Plans are afoot for a new highrise at the north-east corner of North Delta.
Delta has received an application from Satish Sharma to rezone and develop the properties between 9553 and 9571 120th St. in order to make way for a new 31-storey mixed use development.
The highrise would include 220 residential units and 126 square metres (1,356 square feet) of commercial space on the ground floor, with vehicle access off of 95A Avenue.
Council signed off on beginning the public consultation process Monday night (Feb. 26), and city staff will begin a public consultation process that will include signage at the site, a project page on Delta’s municipal website, a notification letter to be sent to surrounding property owners in North Delta and Surrey and a public information meeting at a still-to-be-determined future date.
Delta staff had recommended that the notification letter be sent beyond the usual 100-metre radius in order to encompass the entire Townline Node neighbourhood, including properties north of 92nd Avenue, east of the railway tracks, south of 96 Avenue and west of 120th Street, but that was expanded to include properties as far west as 116th Street at the behest of council.
Only Surrey properties within 100 metres of the proposed development will receive the letter.
Delta will also be consulting about the application with the City of Surrey, Delta School Board, Metro Vancouver and TransLink.
It’s a long ways off yet, but should the rezoning bylaw pass second reading, the city would hold a public hearing on the proposal.
City staff were unable to offer council a timeline on the public consultation.
Marcy Sangret, Delta’s director of community planning and development, said staff will first need to complete an internal review of the application before presenting it to the public.
“The first step of any application is for us to review it for completeness and to do our interdepartmental referrals … and then we send preliminary comments back to the applicant,” Sangret said, noting Sharma has yet to submit a traffic impact study for the project. “Then we set the public information meeting at that point.”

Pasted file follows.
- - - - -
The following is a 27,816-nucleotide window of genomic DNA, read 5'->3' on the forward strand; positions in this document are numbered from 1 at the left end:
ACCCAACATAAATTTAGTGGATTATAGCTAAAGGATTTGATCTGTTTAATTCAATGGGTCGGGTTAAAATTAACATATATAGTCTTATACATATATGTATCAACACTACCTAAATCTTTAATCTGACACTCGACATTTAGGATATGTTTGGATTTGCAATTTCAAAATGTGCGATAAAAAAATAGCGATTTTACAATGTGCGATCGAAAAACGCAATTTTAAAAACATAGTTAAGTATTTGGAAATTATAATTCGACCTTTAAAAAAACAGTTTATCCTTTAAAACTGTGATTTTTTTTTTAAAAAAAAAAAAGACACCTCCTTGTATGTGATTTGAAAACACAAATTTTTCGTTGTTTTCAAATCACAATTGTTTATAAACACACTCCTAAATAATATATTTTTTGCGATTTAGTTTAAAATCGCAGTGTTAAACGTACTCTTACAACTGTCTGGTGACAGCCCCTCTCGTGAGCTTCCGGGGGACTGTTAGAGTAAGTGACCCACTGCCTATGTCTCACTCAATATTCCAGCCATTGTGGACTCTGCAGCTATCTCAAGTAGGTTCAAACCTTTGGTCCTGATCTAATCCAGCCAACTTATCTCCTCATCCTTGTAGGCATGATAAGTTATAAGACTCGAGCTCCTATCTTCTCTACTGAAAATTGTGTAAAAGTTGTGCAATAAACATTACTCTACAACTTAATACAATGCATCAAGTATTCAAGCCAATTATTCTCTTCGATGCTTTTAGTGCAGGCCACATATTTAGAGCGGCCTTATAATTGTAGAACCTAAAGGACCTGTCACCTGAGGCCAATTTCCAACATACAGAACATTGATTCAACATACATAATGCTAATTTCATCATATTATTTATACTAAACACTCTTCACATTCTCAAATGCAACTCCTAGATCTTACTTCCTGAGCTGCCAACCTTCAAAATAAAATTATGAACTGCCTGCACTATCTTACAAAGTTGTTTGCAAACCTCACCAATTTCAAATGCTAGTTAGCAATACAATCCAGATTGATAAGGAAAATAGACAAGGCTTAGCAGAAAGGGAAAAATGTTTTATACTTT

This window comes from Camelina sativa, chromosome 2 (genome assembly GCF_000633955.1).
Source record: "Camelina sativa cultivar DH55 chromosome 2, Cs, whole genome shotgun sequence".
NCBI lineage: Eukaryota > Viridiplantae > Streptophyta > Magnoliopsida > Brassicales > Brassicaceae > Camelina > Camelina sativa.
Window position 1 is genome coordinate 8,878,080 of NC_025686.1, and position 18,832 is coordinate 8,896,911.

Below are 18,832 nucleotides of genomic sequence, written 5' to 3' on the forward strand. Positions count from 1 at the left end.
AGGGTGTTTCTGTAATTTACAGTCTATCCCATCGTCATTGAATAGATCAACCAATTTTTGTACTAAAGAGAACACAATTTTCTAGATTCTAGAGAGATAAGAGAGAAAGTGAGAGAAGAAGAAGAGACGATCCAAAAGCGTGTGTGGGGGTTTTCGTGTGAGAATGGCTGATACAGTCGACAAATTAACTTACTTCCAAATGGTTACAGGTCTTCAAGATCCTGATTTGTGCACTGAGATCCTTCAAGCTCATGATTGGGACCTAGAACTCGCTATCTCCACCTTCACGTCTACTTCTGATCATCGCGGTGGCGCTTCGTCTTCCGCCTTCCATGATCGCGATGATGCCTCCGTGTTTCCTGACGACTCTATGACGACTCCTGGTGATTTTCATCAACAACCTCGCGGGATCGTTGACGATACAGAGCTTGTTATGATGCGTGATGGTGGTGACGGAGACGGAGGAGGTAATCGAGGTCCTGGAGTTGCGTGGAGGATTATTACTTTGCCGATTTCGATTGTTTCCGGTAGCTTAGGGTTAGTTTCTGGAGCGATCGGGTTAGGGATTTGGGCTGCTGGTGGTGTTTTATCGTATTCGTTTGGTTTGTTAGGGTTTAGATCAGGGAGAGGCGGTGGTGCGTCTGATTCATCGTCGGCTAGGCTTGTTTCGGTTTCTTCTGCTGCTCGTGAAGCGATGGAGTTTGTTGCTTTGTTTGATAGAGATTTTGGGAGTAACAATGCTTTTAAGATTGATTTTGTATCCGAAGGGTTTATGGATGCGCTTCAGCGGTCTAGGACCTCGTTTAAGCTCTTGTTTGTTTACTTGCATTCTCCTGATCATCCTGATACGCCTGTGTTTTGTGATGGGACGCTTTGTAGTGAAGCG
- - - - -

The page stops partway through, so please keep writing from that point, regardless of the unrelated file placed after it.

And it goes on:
Sangret said Delta’s review will run concurrently with the city’s development of a neighbourhood plan for the Townline Node. She said her best guess would be that the city is “several months away” from holding a public information meeting on the highrise proposal, and that next steps would be determined based on the feedback they receive at that time.
Sangret said that in an ideal situation, applicants , I would say six months is what we tend to advise people at the outset, that they could be looking at, and that’s assuming the application has all the components right up front and depending on what we hear back from the community when we first advise them.”
The project is the third 30-plus storey tower to be proposed for the Delta side of 120th. The 37-storey Delta Rise, at 120th Street and 80th Avenue, was completed in May of last year, bringing 317 new units of housing to the area.
Another highrise is being considered for the north-west corner of 120th Street and 75A Avenue. The project, which includes a 35-storey highrise on the corner of 120th and 75A, plus 16 townhomes along 120th and 10 more bordering 119A Street, would add 294 units to the area.
READ MORE: North Delta highrise application updated ahead of second round of consultation
The proposal has been the subject of two public information sessions and was reviewed by Delta’s advisory design panel on Feb. 22, but has not yet been considered for first reading by council.
At Monday’s council meeting, Counc. Jeannie Kanakos asked, in light of the number of highrise projects on the horizon in Delta, if staff could set up a workshop were council could learn more about what other municipalities look for when evaluating proposed highrise developments.
“These are complex projects and it may be very beneficial to learn the core elements of what is needed to be considered in a highrise development, as well as best practices being used in other communities who may have more experience than Delta in building highrises,” Kanakos said.
Acting city manager Ken Kuntz replied that current workloads preclude staff from putting a workshop together right now, but said they are willing to advise council on best practices “a little later in the season,” concurrent with the in-house review of this latest highrise application.
“The concept of trying to understand and have a better handle on the things we have learned, even from the Delta Rise, has not gone unnoticed from staff. We’ve learned some things from that development that we don’t want to repeat, there are also lots of good things in that development that we do want to repeat,” Kuntz said.
“As we get closer we can do some reviews of best practices that help us — whether it’s fire suppression, whether it’s how the strata works, the parking situations. We can do that and bring that back to council.”